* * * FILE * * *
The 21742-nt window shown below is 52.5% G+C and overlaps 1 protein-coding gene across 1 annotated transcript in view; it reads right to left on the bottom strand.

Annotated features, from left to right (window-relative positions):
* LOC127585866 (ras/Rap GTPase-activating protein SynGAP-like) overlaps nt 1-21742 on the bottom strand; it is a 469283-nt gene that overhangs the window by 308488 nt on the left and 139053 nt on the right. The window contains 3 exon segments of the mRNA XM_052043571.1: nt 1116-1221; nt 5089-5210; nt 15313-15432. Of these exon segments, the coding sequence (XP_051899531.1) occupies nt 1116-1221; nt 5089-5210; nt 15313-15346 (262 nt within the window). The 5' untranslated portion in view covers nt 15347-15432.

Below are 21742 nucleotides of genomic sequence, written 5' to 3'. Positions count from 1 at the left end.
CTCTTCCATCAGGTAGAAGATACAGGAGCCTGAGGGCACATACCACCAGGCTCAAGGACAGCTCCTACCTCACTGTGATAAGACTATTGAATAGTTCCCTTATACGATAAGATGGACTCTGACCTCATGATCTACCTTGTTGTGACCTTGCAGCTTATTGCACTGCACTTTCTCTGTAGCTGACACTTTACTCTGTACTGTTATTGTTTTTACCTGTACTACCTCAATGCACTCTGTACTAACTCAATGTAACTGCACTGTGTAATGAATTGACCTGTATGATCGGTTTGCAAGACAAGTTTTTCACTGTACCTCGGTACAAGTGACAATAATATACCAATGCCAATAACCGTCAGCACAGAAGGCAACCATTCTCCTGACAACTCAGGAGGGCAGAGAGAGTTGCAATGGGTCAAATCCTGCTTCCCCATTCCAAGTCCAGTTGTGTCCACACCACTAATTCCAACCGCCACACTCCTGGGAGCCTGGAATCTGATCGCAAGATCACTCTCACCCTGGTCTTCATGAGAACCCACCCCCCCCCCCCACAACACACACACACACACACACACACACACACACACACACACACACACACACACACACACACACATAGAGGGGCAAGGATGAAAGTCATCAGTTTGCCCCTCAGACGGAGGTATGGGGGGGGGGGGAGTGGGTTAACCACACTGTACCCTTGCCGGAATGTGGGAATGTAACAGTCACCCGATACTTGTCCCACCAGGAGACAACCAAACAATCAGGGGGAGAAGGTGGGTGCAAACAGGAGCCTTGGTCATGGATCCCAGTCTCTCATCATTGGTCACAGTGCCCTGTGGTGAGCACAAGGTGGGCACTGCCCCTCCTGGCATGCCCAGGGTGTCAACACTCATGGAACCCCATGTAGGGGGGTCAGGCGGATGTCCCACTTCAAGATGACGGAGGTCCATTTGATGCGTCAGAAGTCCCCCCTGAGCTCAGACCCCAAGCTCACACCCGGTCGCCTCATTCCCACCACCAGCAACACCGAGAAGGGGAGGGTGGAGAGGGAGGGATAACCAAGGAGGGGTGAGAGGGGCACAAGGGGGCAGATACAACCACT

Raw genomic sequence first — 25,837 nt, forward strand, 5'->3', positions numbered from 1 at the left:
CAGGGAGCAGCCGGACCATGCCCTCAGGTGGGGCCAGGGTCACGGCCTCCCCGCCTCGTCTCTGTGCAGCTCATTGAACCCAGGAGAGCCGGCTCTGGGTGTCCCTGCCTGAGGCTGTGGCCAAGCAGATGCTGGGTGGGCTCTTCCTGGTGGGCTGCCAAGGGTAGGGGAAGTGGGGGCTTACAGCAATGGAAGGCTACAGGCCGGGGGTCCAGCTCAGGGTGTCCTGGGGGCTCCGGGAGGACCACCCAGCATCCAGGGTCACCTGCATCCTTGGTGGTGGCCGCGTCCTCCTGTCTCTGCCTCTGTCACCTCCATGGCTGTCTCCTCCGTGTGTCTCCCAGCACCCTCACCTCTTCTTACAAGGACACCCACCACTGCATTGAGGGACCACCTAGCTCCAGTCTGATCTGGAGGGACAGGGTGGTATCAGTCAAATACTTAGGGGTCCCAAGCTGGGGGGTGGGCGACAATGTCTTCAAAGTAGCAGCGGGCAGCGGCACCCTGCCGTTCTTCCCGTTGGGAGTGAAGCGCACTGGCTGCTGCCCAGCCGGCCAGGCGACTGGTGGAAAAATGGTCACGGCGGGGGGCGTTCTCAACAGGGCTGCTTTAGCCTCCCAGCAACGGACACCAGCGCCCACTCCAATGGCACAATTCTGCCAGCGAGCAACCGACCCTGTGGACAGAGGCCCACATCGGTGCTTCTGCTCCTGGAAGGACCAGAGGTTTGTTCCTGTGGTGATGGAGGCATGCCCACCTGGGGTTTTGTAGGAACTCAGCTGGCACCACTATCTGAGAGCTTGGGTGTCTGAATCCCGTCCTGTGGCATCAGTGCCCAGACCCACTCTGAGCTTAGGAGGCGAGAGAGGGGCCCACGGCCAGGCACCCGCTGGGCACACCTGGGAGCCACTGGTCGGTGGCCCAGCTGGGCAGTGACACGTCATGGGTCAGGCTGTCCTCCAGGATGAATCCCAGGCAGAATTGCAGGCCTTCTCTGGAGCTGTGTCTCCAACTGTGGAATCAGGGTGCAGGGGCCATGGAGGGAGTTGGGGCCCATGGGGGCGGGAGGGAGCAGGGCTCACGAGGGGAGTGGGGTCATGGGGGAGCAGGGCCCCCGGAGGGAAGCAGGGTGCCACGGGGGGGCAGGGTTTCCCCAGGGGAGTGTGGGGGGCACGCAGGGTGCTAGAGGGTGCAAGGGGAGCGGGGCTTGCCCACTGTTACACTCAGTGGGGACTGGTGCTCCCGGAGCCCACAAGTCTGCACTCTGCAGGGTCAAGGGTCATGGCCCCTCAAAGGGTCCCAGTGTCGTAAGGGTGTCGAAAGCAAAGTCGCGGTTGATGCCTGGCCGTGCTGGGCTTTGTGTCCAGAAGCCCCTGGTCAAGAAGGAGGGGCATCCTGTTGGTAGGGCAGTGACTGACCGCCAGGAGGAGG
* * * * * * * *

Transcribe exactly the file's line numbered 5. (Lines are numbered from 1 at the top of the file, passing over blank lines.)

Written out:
CTCTTCCATCAGGTAGAAGATACAGGAGCCTGAGGGCACATACCACCAGGCTCAAGGACAGCTCCTACCTCACTGTGATAAGACTATTGAATAGTTCCCTTATACGATAAGATGGACTCTGACCTCATGATCTACCTTGTTGTGACCTTGCAGCTTATTGCACTGCACTTTCTCTGTAGCTGACACTTTACTCTGTACTGTTATTGTTTTTACCTGTACTACCTCAATGCACTCTGTACTAACTCAATGTAACTGCACTGTGTAATGAATTGACCTGTATGATCGGTTTGCAAGACAAGTTTTTCACTGTACCTCGGTACAAGTGACAATAATATACCAATGCCAATAACCGTCAGCACAGAAGGCAACCATTCTCCTGACAACTCAGGAGGGCAGAGAGAGTTGCAATGGGTCAAATCCTGCTTCCCCATTCCAAGTCCAGTTGTGTCCACACCACTAATTCCAACCGCCACACTCCTGGGAGCCTGGAATCTGATCGCAAGATCACTCTCACCCTGGTCTTCATGAGAACCCACCCCCCCCCCCCACAACACACACACACACACACACACACACACACACACACACACACACACACACACACACACACACATAGAGGGGCAAGGATGAAAGTCATCAGTTTGCCCCTCAGACGGAGGTATGGGGGGGGGGGGAGTGGGTTAACCACACTGTACCCTTGCCGGAATGTGGGAATGTAACAGTCACCCGATACTTGTCCCACCAGGAGACAACCAAACAATCAGGGGGAGAAGGTGGGTGCAAACAGGAGCCTTGGTCATGGATCCCAGTCTCTCATCATTGGTCACAGTGCCCTGTGGTGAGCACAAGGTGGGCACTGCCCCTCCTGGCATGCCCAGGGTGTCAACACTCATGGAACCCCATGTAGGGGGGTCAGGCGGATGTCCCACTTCAAGATGACGGAGGTCCATTTGATGCGTCAGAAGTCCCCCCTGAGCTCAGACCCCAAGCTCACACCCGGTCGCCTCATTCCCACCACCAGCAACACCGAGAAGGGGAGGGTGGAGAGGGAGGGATAACCAAGGAGGGGTGAGAGGGGCACAAGGGGGCAGATACAACCACT